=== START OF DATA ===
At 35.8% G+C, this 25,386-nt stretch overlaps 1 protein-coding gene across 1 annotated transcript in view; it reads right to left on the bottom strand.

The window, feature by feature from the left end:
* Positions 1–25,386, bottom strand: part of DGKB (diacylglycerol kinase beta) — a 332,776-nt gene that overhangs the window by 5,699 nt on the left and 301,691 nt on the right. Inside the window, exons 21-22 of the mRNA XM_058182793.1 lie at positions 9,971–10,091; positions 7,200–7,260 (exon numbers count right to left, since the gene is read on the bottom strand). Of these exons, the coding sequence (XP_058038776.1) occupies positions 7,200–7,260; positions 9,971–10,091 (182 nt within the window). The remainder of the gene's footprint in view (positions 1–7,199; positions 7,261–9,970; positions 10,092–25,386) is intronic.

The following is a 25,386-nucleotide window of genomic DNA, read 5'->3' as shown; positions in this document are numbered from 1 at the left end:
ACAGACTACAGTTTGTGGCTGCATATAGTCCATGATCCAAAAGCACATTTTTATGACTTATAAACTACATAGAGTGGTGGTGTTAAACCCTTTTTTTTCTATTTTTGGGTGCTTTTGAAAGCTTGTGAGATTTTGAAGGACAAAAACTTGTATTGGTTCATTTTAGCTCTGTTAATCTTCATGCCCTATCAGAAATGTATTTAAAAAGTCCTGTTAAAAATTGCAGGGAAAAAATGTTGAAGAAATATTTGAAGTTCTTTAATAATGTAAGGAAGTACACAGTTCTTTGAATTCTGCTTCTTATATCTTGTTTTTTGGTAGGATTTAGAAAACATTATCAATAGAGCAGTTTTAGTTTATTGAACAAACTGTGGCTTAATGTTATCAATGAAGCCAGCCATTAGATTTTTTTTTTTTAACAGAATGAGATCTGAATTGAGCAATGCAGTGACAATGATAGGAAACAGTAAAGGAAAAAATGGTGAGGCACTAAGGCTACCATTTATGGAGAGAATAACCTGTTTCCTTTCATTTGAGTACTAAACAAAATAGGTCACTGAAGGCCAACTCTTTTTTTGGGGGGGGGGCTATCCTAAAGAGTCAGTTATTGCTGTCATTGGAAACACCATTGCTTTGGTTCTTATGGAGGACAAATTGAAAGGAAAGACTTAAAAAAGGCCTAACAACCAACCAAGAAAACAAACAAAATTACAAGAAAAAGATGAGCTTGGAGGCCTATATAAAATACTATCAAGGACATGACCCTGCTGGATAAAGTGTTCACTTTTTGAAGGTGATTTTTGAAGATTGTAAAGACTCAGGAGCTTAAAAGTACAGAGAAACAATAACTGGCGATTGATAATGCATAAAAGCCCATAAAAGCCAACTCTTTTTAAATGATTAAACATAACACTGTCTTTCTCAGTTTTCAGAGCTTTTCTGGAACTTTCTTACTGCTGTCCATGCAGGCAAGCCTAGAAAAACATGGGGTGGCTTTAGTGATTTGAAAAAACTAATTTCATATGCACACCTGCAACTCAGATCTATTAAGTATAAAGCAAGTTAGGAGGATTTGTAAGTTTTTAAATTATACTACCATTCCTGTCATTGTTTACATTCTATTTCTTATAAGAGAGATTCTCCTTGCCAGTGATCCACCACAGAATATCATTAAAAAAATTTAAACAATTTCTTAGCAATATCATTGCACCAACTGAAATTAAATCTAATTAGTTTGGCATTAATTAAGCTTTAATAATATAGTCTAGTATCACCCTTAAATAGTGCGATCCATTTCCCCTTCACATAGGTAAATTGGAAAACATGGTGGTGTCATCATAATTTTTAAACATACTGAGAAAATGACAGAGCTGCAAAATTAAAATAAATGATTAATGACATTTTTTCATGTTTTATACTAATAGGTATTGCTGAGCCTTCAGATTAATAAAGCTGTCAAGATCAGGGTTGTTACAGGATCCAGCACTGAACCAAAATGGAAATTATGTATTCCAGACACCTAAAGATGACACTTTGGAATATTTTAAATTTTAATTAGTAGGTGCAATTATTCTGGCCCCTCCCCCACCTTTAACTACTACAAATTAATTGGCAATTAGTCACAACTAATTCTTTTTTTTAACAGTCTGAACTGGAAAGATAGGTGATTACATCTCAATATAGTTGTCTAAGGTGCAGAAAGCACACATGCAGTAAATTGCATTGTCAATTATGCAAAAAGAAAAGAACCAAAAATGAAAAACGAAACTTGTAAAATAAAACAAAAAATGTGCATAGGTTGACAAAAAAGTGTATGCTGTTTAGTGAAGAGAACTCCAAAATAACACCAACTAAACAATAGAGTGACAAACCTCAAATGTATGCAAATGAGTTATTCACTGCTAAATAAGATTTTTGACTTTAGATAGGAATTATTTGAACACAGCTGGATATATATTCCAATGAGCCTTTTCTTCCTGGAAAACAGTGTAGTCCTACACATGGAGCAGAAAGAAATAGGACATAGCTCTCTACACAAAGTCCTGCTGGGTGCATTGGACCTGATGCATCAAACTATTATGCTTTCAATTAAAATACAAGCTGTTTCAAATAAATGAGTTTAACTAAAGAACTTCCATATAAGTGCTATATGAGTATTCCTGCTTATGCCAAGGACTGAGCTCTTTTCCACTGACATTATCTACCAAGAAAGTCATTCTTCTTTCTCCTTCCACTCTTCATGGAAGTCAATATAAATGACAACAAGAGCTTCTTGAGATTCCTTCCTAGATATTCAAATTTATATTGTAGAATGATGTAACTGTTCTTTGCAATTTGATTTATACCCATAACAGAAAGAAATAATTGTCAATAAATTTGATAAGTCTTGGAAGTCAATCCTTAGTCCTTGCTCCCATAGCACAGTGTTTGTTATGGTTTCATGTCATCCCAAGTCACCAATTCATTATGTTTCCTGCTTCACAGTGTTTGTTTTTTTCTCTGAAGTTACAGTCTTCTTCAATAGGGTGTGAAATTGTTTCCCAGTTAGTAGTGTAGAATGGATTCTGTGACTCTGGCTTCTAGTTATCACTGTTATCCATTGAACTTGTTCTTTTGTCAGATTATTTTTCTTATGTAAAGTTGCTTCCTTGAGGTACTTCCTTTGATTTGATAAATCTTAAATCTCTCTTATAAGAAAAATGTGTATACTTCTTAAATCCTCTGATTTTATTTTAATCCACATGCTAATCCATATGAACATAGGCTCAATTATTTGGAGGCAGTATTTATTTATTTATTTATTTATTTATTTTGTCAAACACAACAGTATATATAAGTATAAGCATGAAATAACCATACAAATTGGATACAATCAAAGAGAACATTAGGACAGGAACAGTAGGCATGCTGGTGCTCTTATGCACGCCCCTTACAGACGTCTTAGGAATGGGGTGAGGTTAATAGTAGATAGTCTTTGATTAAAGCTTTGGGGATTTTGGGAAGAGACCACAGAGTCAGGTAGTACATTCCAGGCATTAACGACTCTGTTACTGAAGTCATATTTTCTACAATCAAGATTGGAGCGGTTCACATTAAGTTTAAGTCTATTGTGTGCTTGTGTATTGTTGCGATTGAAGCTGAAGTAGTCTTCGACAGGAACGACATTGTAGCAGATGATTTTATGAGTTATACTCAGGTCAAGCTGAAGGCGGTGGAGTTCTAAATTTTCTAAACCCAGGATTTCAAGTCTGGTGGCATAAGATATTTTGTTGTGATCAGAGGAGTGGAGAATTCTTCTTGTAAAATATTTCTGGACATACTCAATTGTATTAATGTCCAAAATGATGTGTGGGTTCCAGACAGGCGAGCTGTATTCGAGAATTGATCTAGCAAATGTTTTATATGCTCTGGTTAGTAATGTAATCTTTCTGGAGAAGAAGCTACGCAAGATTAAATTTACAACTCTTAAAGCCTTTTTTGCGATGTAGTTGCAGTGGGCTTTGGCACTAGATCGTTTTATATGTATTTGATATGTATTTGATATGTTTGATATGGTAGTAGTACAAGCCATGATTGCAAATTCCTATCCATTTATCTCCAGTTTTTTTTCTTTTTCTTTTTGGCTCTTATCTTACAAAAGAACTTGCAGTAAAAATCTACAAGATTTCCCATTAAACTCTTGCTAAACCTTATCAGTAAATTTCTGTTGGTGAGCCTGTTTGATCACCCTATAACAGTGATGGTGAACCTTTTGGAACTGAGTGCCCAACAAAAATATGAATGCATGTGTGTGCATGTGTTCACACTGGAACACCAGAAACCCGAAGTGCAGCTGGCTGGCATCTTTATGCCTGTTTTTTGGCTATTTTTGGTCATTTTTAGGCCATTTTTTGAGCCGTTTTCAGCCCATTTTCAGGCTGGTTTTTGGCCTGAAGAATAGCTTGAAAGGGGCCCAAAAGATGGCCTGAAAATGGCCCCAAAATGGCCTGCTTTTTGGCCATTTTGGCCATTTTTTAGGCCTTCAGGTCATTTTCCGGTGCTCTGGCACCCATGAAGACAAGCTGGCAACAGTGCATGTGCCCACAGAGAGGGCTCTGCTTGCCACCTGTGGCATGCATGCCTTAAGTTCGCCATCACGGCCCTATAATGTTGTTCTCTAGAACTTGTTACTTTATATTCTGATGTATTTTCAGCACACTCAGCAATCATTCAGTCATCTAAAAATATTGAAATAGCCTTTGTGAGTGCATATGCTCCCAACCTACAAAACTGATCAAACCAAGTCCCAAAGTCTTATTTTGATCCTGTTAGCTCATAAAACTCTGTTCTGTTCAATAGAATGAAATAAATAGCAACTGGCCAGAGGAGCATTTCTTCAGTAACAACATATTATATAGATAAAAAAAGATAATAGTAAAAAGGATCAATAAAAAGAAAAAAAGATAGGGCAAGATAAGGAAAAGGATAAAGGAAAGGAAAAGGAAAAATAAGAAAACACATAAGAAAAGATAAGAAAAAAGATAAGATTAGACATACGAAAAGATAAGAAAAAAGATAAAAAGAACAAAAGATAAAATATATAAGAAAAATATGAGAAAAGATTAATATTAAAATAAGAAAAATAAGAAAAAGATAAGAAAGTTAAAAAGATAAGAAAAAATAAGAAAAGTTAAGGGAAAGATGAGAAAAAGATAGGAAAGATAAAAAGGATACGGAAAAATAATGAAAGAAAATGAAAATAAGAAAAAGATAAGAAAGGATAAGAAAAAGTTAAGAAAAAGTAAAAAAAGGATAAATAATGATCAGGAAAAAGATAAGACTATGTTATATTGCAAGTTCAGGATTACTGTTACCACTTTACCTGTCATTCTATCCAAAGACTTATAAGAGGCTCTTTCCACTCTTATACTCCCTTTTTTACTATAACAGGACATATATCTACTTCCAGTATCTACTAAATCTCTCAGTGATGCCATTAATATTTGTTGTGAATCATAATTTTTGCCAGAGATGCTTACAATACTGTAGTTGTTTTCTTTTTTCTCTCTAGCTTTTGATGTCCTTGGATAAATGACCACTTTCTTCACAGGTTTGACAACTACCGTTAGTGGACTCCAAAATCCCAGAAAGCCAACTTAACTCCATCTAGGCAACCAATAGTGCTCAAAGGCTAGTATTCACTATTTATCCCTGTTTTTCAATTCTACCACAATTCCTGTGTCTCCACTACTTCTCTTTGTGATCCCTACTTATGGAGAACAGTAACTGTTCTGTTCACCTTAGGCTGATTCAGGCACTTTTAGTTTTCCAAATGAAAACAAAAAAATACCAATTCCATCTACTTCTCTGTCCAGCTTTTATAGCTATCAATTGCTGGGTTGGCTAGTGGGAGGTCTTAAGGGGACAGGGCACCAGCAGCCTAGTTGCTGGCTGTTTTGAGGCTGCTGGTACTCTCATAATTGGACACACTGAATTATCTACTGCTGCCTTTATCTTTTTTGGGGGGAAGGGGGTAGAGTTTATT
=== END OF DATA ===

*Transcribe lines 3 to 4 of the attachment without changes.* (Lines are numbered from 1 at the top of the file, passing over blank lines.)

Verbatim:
* Positions 1–25,386, bottom strand: part of DGKB (diacylglycerol kinase beta) — a 332,776-nt gene that overhangs the window by 5,699 nt on the left and 301,691 nt on the right. Inside the window, exons 21-22 of the mRNA XM_058182793.1 lie at positions 9,971–10,091; positions 7,200–7,260 (exon numbers count right to left, since the gene is read on the bottom strand). Of these exons, the coding sequence (XP_058038776.1) occupies positions 7,200–7,260; positions 9,971–10,091 (182 nt within the window). The remainder of the gene's footprint in view (positions 1–7,199; positions 7,261–9,970; positions 10,092–25,386) is intronic.

The following is a 25,386-nucleotide window of genomic DNA, read 5'->3' as shown; positions in this document are numbered from 1 at the left end: